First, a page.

"The ECB statement doesn't wash with me," the always forthright Holding said. "No substance."

"Nobody wants to come forward and face up to anything because they know what they did was wrong,” he added.

"So they put out a statement and hid behind a statement. It just reminds me of the rubbish they did with Black Lives Matter.

"I won't go back into that because I've said enough about that. But what that signal sends to me, is the same Western arrogance.

"I will treat you how I feel like treating you, it doesn't matter what you think, I'll just do what I want."

 

Michael Holding, the feared tear-away fast bowler turned respected cricket commentator has announced his retirement from the commentary booth.

Cricketer turned commentator Michael Holding believes British society and its media are all talk and little action when it comes to championing equal rights for all, more specifically the Black Lives Matter movement.

Legendary West Indies fast bowler turned pundit, Michael Holding, has revealed his powerful, impassioned plea for an end to institutionalised racism had just come ‘spilling’ out, following the death of American George Floyd.

Floyd’s death, at the hands of police officer Derek Chauvin last year, prompted global outcry and worldwide protests.  In response to the incident, Holding gave powerful testimony about racial injustice, during Sky Cricket's coverage of England against West Indies in July 2020.

Holding won the Sports Journalists' Association (SJA) Award for Best Pundit in 2020 at the SJA Awards and Sky Sports won the Sports Network of the Year category.  The Sports Pundit award is decided by an SJA Members' vote.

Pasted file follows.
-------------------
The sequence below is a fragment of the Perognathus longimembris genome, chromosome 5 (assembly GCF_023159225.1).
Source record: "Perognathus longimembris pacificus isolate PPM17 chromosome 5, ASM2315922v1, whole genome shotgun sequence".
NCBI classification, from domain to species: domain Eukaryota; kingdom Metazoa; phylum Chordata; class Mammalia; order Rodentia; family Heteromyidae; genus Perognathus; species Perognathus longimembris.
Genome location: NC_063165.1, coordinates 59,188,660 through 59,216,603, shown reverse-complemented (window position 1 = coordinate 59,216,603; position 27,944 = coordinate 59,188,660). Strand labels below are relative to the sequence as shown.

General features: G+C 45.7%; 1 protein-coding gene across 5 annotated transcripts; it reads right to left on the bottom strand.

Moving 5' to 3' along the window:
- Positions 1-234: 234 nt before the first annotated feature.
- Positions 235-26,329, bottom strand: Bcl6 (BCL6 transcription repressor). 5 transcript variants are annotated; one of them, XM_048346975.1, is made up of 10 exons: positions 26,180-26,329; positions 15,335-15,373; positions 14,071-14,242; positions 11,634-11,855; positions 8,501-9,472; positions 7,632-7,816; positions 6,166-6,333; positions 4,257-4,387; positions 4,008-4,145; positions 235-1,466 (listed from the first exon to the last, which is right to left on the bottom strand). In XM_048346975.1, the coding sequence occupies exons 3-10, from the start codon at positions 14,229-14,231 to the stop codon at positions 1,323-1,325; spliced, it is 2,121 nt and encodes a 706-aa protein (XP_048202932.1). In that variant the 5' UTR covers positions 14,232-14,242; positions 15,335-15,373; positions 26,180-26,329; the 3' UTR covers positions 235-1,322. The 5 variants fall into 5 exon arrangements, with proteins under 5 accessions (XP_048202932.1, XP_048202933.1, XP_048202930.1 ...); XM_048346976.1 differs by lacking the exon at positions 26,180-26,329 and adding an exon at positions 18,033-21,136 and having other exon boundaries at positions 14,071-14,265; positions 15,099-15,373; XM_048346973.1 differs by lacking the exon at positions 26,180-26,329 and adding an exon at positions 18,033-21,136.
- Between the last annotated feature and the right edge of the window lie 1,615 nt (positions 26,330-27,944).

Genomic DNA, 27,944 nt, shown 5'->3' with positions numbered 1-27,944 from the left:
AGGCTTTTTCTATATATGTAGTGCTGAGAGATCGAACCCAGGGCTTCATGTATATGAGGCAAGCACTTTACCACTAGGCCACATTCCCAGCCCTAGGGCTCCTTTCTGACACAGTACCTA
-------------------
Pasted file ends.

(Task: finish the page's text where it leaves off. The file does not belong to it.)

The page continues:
The West Indian revealed the speak has simply come from thoughts that have been buried deep in his consciousness for a number of years now.

"People don't understand what it is like to go through life and always thinking that people think less of you than what you think of yourself,” Holding said at the online awards ceremony.

"It can be a little bit tiring and when I got that opportunity it just came spilling out,” he added.

He, however, holds out hope that the process that could lead to lasting change has already begun.

"If you just look at the protests on the road and look at the faces of the people that were on the road. I saw a Swedish women's football team take a knee before a game, so it is going all over the world that people are recognising that things need to be done, and it's about time it did."

West Indies legend Sir Andy Roberts insists the region’s fall off in producing top-class bowling talent is due to the unwillingness of the current generation to put in the hard yards required to be successful.